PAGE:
It is believed that we are undoubtedly living in the “Year of the Woman” – with more and more who are shattering glass ceilings across every industry imaginable.  From C-suite positions to newly elected congress appointments and everything in between. However, no matter where you find yourself on the pendulum, we want to ensure that women everywhere are becoming credit educated and making the wisest decisions when it comes building credit and maintaining great credit without the overwhelm of stress. We recently caught up with Constance Carter, CEO of Catalyst Real State in Stockton, CA, the largest African American Owned real estate firm in Northern California. Constance shares some insightful credit and wealth investment education strategies:

Photo Courtesy Provided By Constance Carter

MONITORING: One of the biggest factors that affect most Americans is errors on credit. The fact is, nearly half of all Americans do not monitor their credit. It’s even worse for African Americans as 66% of us do not monitor and 3/4th of us have subprime credit. The biggest reason for us not monitoring is FEAR! We’ve made mistakes in the past that we don’t want to face. Not understanding the statue of limitations of credit reporting and debt collection keeps people paralyzed and they do nothing. Identity theft and erroneous reporting is a huge factor of subprime credit as 1 in 5 Americans are plagued with errors that can easily be removed. Monitor your credit like you monitor your bank account. Dispute errors and you will see your scores rise.

EDUCATING: Black women being the most educated group in America unfortunately doesn’t translate when it comes to credit. On average, our credit score is 621 which considered subprime or in the poor/fair range. Therefore, educating yourself on credit is extremely important, so you can educate your family. Historically, one of the things we are often not taught in our homes is on finances and credit. Largely because our parents weren’t equipped with the education and information. Learn as much as you can about credit. It’s not as scary as you may think—in fact, it’s quite simple. Once you understand all about it, it can be addictive. There are several short books you can read. Keeping Score is a book that can be read in about an hour. It takes the intimidation out of credit and breaks it down in the simplest form. Some who have read the book have increased their score hundreds of points. But don’t keep the information to yourself, train your children, your husband, and your friends. When you educate your family, you change the trajectory of their lives.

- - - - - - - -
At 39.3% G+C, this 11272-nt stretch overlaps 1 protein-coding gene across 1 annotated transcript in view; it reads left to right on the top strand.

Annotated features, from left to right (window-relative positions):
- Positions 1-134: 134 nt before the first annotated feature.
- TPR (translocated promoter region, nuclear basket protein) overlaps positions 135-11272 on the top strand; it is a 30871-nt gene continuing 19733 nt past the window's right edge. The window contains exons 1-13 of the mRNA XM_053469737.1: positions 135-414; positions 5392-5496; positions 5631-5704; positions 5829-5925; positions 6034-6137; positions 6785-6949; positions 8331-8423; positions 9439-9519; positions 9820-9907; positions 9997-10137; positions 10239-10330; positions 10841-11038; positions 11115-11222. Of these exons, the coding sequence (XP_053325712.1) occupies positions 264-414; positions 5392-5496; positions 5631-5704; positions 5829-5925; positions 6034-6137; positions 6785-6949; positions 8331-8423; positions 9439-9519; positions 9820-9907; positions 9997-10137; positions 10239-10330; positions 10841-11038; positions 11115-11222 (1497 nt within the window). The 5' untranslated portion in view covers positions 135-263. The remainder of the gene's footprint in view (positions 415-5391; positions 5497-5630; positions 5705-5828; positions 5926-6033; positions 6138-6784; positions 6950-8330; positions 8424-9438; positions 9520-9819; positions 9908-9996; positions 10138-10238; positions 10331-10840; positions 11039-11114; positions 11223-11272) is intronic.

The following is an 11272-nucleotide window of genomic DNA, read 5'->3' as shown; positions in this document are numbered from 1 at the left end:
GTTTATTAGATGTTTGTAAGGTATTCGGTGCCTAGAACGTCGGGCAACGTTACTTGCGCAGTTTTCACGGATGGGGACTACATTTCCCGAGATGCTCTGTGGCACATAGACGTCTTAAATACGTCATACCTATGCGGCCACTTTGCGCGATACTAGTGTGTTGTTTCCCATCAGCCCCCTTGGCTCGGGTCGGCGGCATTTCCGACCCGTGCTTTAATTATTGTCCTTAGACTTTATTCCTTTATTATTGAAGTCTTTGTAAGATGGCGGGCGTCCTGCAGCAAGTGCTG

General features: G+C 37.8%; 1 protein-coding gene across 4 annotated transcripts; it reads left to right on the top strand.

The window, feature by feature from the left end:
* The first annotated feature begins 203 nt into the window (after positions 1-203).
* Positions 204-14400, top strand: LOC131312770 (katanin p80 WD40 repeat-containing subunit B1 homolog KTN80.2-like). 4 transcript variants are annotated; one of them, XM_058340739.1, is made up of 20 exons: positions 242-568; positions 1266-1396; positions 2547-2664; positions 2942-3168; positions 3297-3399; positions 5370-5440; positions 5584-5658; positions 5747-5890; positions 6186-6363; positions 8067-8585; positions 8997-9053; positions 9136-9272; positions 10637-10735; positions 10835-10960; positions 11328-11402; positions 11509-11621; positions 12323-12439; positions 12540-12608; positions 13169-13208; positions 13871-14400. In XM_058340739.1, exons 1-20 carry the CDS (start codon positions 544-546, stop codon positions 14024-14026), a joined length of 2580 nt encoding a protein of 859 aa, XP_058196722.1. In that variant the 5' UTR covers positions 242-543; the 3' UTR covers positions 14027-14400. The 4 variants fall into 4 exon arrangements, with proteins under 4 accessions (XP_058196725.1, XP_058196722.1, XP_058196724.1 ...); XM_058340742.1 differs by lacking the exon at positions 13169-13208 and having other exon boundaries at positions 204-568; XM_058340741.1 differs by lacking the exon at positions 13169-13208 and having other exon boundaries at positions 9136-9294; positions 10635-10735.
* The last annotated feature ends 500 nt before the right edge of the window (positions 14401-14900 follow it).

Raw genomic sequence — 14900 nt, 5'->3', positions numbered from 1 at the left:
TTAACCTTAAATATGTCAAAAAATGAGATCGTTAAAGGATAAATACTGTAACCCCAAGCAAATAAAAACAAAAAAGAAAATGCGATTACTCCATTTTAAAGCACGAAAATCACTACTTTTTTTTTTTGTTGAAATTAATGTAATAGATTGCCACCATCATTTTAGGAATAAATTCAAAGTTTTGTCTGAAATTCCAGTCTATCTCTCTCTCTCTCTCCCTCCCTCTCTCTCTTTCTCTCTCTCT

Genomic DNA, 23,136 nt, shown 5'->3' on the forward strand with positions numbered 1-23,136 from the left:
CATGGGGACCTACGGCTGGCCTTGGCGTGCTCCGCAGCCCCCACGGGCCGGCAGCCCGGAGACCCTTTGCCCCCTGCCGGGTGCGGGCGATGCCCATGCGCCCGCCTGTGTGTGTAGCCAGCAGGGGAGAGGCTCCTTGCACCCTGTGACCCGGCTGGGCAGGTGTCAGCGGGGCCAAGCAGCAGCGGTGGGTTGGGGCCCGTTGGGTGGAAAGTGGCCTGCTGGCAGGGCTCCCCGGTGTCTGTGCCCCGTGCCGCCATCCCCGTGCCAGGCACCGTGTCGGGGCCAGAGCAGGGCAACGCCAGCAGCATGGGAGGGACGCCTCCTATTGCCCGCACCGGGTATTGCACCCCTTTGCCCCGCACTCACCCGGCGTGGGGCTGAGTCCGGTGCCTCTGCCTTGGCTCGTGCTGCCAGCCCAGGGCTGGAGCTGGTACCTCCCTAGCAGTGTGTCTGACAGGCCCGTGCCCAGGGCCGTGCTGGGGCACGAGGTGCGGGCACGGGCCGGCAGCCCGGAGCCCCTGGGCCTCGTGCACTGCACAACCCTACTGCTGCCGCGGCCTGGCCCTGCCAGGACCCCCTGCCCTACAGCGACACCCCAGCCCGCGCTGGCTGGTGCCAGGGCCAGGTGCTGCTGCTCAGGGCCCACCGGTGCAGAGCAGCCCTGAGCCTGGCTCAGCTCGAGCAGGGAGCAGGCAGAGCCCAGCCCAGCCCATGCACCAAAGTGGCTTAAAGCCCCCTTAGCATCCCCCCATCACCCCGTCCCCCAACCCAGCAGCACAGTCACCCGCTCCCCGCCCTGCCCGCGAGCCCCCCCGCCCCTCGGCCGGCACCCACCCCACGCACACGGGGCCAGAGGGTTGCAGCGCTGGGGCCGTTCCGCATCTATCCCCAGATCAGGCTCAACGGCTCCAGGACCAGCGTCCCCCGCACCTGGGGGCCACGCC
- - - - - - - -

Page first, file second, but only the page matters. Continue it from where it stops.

STRATEGIZING: Use OPC (Other Peoples Credit) to build instantly. According to the Federal Reserve Report on the Economic Well-Being of U.S. Households 47% of African Americans were less likely to have access to credit cards and only 20.8% were confident that they would even be approved. If you fit in one of these categories, getting added on as an authorized user will jumpstart your score. It can potentially increase your score hundreds of points and is one of the quickest ways you can establish credit. Ask someone you trust (parent, spouse, or a friend) to be added on their credit card as an authorized user. This can also hurt your score so make sure the credit card has 3 things going for them 1) low balance 2) zero late payments 3) lengthy credit history of at least 2 years. Once you are added on as an authorized user, your approval odds become higher and you can begin applying for credit that will help your score. My daughter is 18 with an 815 credit score because I added her on my low balance, lengthy credit cards.

BALANCING:  Don’t be afraid of credit cards! Credit cards have gotten people in a lot of trouble but they are necessary to achieve optimum credit results as credit cards are 30% of your credit score. No! Don’t cut them up. No! Don’t max them out! No! Don’t stop using them. In fact, use them lightly, keep the balance 30% no higher than 50%. Keep them active. Pay them down, not necessarily to zero as that may also drop your score. In other words, use them, but don’t abuse them.

SAVING: Having good credit can save you tens of thousands of dollars per year. The higher your credit score, the lower the interest rates on homes, cars, personal loans, and credit cards. It can be the difference of qualifying for a bigger home in a nicer neighborhood or a better car.

LEVERAGING: Building your credit can build your wealth. The secrets of the wealthy investor are that they use OPM (other people’s money) to make investments. They don’t use their own. It’s called leverage. In order to use leverage, you must have good credit. I don’t care if you have a million dollars in the bank, you do not want to use all your own capital when making investments. Using OPM will allow your capital to go much further.

INVESTING: You can diversify your portfolio. You can open yourself up to investment opportunities that you may not have had with subprime credit. The biggest difference between African American and many Caucasian households is that we are afraid to invest. That’s why our net worth is on the decline. If we can learn to begin to understand how to use our credit as leverage for investment opportunities; we will see a change in the wealth gap which will in turn affect the stability of our communities. Therefore, we won’t be so affected by issues like gentrification. Credit is not just about paying your bills on time, but it’s what you do with your credit that can create unlimited options for wealth building.